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Phylogenetic Relationships of Orb-weaving Spiders from Species to Superfamily Open Access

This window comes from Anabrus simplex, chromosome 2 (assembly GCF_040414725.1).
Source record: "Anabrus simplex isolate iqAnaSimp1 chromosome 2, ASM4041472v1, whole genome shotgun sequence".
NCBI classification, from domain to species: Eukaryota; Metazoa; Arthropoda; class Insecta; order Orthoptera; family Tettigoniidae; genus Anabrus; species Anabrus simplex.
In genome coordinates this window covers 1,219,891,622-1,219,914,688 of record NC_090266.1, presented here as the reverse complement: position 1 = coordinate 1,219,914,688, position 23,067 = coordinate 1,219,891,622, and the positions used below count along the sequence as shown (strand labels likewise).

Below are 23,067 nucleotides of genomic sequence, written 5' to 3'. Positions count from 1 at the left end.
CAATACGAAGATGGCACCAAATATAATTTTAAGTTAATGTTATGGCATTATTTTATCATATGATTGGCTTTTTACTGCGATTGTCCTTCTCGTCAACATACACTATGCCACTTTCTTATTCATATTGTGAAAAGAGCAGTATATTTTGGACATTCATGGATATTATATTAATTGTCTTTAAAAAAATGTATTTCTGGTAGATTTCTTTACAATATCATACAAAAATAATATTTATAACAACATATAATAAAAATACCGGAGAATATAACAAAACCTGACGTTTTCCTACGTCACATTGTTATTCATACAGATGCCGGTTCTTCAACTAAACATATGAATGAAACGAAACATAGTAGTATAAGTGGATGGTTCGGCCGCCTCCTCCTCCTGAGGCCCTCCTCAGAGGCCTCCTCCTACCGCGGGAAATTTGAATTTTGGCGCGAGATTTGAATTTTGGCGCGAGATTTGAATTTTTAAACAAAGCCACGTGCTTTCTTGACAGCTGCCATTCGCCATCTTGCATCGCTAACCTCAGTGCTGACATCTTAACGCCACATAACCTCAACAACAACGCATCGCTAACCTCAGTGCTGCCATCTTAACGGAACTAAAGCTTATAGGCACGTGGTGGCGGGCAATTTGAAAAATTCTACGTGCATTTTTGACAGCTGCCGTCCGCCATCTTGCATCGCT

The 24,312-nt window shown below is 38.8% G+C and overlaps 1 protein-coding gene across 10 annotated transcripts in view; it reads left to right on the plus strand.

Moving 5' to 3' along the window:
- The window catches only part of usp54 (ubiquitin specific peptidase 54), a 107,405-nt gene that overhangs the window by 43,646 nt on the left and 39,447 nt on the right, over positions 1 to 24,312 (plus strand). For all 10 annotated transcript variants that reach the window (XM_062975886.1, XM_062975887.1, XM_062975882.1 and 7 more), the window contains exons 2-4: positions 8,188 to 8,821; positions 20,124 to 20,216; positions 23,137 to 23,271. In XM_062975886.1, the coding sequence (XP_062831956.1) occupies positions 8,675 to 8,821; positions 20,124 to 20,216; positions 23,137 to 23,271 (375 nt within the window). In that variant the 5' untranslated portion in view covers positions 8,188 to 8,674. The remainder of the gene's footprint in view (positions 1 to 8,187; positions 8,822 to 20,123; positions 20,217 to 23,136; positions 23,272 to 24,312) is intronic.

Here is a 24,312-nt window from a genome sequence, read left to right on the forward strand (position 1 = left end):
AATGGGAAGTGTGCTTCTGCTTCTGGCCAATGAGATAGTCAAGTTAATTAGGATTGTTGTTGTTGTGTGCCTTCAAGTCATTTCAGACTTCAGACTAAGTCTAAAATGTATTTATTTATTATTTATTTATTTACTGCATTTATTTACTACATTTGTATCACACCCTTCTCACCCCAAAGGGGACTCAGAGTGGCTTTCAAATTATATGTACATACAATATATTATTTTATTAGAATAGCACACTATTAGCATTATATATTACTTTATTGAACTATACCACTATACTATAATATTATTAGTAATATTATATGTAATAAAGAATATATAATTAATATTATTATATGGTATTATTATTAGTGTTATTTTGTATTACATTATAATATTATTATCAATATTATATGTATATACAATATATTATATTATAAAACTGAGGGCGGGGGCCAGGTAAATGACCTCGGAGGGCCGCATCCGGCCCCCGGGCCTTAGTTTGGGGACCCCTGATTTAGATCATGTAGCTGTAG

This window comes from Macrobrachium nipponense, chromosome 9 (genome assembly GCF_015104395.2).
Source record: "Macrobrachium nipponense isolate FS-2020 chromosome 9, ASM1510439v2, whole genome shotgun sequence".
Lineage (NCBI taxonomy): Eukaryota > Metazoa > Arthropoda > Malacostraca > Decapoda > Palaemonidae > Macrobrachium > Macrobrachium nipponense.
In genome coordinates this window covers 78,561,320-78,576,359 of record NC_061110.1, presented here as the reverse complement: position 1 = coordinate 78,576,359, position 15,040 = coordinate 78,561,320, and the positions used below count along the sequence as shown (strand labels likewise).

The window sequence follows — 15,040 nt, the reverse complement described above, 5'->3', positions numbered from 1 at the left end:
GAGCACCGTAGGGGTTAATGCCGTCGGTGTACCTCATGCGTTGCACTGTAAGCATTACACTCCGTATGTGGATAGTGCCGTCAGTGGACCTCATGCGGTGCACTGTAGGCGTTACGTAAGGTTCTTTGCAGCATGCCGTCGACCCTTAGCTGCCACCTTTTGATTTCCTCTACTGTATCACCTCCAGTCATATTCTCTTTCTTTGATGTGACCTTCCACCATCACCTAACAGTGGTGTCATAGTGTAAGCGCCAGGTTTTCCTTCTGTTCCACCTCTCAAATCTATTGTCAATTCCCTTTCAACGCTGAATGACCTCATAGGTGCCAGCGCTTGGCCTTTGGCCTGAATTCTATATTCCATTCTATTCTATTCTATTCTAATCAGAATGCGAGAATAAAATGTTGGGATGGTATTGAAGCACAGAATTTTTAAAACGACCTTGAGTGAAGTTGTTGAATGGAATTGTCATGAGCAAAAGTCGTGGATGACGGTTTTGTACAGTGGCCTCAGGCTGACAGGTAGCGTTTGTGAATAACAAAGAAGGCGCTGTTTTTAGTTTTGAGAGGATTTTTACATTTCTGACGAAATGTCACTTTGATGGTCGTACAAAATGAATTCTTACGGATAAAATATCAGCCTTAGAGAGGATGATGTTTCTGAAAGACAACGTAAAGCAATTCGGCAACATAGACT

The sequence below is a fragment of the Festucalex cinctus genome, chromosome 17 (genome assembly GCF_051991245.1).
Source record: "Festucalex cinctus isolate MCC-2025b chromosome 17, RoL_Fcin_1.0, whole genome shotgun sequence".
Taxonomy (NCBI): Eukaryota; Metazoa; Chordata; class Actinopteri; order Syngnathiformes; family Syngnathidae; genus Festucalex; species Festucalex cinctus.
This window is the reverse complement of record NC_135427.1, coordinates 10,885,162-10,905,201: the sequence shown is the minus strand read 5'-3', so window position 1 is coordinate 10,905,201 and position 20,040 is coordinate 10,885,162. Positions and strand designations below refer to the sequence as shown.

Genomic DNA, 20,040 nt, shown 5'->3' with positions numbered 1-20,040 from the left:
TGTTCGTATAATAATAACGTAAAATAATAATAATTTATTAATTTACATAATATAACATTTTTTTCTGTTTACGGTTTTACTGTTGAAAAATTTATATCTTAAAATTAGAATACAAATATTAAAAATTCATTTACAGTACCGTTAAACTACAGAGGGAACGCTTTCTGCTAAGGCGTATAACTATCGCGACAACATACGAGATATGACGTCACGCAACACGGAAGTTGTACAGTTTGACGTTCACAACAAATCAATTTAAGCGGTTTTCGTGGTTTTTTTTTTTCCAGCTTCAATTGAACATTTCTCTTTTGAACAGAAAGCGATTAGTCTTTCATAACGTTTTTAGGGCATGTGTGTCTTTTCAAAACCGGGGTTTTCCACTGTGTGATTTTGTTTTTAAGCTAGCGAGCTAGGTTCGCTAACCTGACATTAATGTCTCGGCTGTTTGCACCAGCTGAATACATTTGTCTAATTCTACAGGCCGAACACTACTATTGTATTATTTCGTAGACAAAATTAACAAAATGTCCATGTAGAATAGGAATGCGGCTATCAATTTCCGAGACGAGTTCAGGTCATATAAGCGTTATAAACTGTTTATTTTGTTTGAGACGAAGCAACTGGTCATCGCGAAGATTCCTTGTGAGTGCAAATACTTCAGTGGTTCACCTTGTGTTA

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Spiders are a speciose group of arachnids that are a dominant predator of terrestrial arthropods. Among these, perhaps the most iconic are the orb-weavers, which spin webs from silk produced in abdominal glands. Despite steps forward in spider phylogenetics, there are still many undescribed species and a number of difficult problems in understanding their phylogeny that must be remedied before one can understand evolution of morphology and behavior that define these fascinating creatures. In this work, I focus on two families of orb-weavers: Tetragnathidae and Araneidae. First, I discuss the tetragnathid subfamily Metainae, which has not been previously revised, has low support in previous works, and questionable inclusion of certain genera. My target gene analyses on an increased taxon sampling of metaines found good support for the subfamily for the first time, and suggest inclusion of a new genus, Zhinu, from Taiwan. After synonymy of Prolochus and Menosira, I determined there are four genera in Metainae: Zhinu, Meta, Metellina, and Dolichognatha. I also describe a new species of Orsinome with exaggerated genitalic morphology. Second, I revise the Australasian leaf-curling araneid genera Phonognatha and Deliochus using molecular and morphological characters. I place these genera in the wider context of Araneidae, which lacks a family-level treatment. Based on resulting phylogenies, I found evidence for a third genus, Artifex, and monophyly of Araneidae following recent taxonomy changes. Furthermore, this phylogeny allowed me to explore two comparative questions relating to these genera: evolution of leaf retreats in orb-webs and biogeography. I found evolution and subsequent loss of an integrated leaf retreat in these genera, and colonization of New Caledonia consistent with geology of the island. Finally, I used next next-generation transcriptome-based techniques to explore the phylogeny of Araneidae, which has been limited by the resolution power of current markers and morphology. Using a diverse sampling of 19 araneids, I examined the effects of orthology assessment methods and gene occupancy/missing data on the resulting topologies. The results showed broad congruence across most analytical treatments regardless of orthology method, occupancy, or tree inference method, with more genes (and more missing data) to be the best predictor of high node supports. I also found little overlap between transcripts used by orthology programs, suggesting good signal in the data.

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